1. Under the provisions of the Act of 1952 (Ga. L. 1952, pp. 299, 300; Code Ann. 27-1901.2), where as in the present case, there was no showing that the defendant who was under indictment for armed robbery was present in court requesting a trial, the judgment of the trial court overruling the special plea to dismiss upon the ground that he had filed a written demand for trial and had not been tried for three terms of court, is without merit. Compare Dennis v. Grimes, 216 Ga. 671 (118 SE2d 923) (1961)
; Orvis v. State, 237 Ga. 6 (226 SE2d 570) (1976)
3. Where during the trial of an armed robbery case the victim has testified that on one occasion three men entered the place of business where the robbery took place and on another occasion only two were inside the building, a question to such witness by the trial court to determine on which occasion the armed robbery took place did not amount to the expression of an opinion by the trial court.
4. Under decisions exemplified by Scott v. State, 230 Ga. 413
, 414 (197 SE2d 338
) (1973), the trial court did not err in permitting a witness, a former chief of police of Clarke County, to testify as to a conversation with the defendant, which was not shown in the report later made by the police, and where the district attorney stated that he did not know of such witness until the day before the trial and that he sent such witness to see the defendant's counsel and defendant's counsel actually interviewed such witness prior to the witness being permitted to testify on the trial of the case.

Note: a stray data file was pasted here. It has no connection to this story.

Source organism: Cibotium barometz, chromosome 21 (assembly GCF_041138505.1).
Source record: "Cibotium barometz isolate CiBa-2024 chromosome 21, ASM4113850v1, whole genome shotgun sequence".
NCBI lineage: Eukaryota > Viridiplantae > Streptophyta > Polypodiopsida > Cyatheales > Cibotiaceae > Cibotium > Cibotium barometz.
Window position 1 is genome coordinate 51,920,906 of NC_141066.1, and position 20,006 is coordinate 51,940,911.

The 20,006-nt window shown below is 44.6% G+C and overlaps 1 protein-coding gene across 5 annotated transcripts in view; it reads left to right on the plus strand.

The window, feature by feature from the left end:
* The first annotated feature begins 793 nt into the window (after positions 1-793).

5. The following excerpt from the court's instruction to the jury is not susceptible to an interpretation that it could include knowledge acquired after the commission of the act: "Now, I charge you that every person concerned in the commission of a crime is a party thereto, and may be charged with and convicted of commission of a crime. A person is concerned in the commission of a crime if he directly commits the crime himself, or intentionally aids or abets in the commission of the crime with knowledge of the criminal intent of the actual perpetrator. Now, the phrase aid and abet comprehends any and all assistance given by acts, words, or encouragement in the commission of a criminal act with knowledge of the criminal purpose of the perpetrator."
6. Pretermitting the question as to the correctness of a statement by the trial court that such court did not have authority to probate a sentence in an armed robbery case where a guilty plea was entered, such statement could not be deemed harmful to a defendant convicted by a jury. See however Ga. L. 1976, p. 1360, amending Code 26-1902.
7. The evidence authorized the verdict.